Meditate and Pray: Ask God to give you the contented faith of Moses’ ancestors, who had to live by faith, not sight, right until the day they died. As Hebrews 11:13 puts it, “They did not receive the things promised; they only saw them and welcomed them from a distance.” How does hymn # 338 put it?
I ask no dream, no prophet ecstasies,
Teach me to feel that Thou art always nigh;
Thursday: read Exodus 34:6,7. When Moses asks for further revelation of the name “LORD,” God grants his request in Exodus 34:6-7 when He proclaims, “The LORD, The LORD, the compassionate and gracious God, slow to anger, abounding in love and faithfulness, maintaining love to thousands, and forgiving wickedness, rebellion and sin….” Notice especially how God highlights His compassion, grace and forgiving love. What an important role, therefore, does God’s forgiving nature play in showing forth His unchanging character as the “The LORD.” As John Owen puts it “to be known by this name, ‘the God of forgiveness,’ is the great glory of God in this world.” No wonder the Psalmist celebrated forgiveness in the name of “The LORD” in Psalm 99:6-9: “Moses and Aaron were among God’s priests, Samuel was among those who called on His name; they called on the LORD and He answered them. He spoke to them from the pillar of cloud; they kept His statutes and the decrees He gave them. O LORD our God, You answered them; You were to Israel a forgiving God, though You punished their misdeeds. Exalt the LORD our God and worship at His holy mountain, for the LORD our God is holy.”
Meditate and Pray: Celebrate the great comfort and refreshment which comes from the name “LORD” as you sing of God’s forgiving grace in hymn # 82:
Great God of wonders! All Thy ways
Crimes of such horror to forgive,
Who is a pardoning God like Thee?
Or who has grace so rich and free?
Or who has grace so rich and free?
Friday: read Exodus 3:13-18 and Isaiah 63:8-14. One would expect that Israel would always listen to God and that Exodus 3:18 would always be the experience of God’s messengers, like Moses: “They will listen to you.” But sadly, though God had the right to expect such loyalty (Isaiah 63:8: “Surely they are My people, sons who will not be false to Me”); though He did everything in His power to show Israel compassion in every affliction (Isaiah 63:9: “In all their distress, He too was distressed…”), they proved false to Him again and again, “rebelling and grieving His Holy Spirit” (Isaiah 63:10). In the face of such exceedingly disappointing behavior on the part of His own, we might well ask, “How could God justly maintain His holy reputation when His own people were so unholy?” After all, the name “LORD” is underlined in Exodus 34:7 to describe God as one who “does not leave the guilty unpunished….” So we ask the question: How could God bear with His people for so long given His absolute hatred of their sin? How does He bear with us with all our sinful compromises and failures to be holy?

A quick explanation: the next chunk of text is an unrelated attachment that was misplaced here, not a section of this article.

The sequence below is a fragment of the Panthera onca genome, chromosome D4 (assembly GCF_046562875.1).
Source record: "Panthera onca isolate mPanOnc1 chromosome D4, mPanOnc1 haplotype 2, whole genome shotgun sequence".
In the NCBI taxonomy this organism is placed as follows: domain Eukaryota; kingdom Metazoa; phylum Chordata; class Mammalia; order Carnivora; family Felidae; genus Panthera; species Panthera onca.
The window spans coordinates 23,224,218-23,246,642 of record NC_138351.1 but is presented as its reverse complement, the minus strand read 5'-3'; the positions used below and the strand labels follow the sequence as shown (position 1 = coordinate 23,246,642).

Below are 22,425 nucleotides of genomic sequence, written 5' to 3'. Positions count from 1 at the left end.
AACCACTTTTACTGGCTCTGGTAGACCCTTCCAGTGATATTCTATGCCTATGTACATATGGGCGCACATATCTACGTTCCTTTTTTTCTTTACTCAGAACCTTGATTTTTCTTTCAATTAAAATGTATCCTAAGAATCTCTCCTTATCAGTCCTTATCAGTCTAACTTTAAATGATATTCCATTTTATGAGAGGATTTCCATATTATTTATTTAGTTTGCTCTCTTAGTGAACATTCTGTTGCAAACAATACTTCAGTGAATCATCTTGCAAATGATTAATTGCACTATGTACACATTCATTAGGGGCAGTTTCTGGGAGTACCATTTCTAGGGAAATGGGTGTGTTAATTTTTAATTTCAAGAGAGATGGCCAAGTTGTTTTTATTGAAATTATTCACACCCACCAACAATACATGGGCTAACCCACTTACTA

Meditate and Pray: Thank God for the Cross, which casts a shadow of grace back into the Old Testament. As Romans 3:25-26 declares: “God in His forbearance left those sins committed beforehand unpunished,” so that, through His Son’s redeeming work, there might be both a just punishment of men’s sin and also forgiveness by His blood. No wonder God can afford to be so patient with His wayward people in the Old Testament! He knows the debt of Israel’s sin will be paid by His own Son! In the same way, let us vindicate God’s holiness in our lives, by pointing to the Cross where the just punishment of our sins was endured – and exhausted – by Christ!
Saturday/Sunday: Take some time to rejoice in the unchanging justice and mercy of God’s name, “The LORD.” God’s unchangeable, fiery holiness as “THE LORD”, with His burning consumption of all sin in order to remove it from His sight, remains intact. The glory of His justice is untarnished, and His honor preserved as His Son graciously exhausts the curse and punishment which justice demanded. When we, therefore, confess with the New Testament writer, that Christ offered Himself, “the just for the unjust,” may we always remember how we fall into that second category ourselves, and may we be constantly humbled by such a recollection. Let us give thanks this weekend for the “justice,” as well as the grace, of our salvation with the words of John Newton’s monumental hymn # 172 in our Trinity Hymnals:
Let us love and sing and wonder,
Let us wonder; grace and justice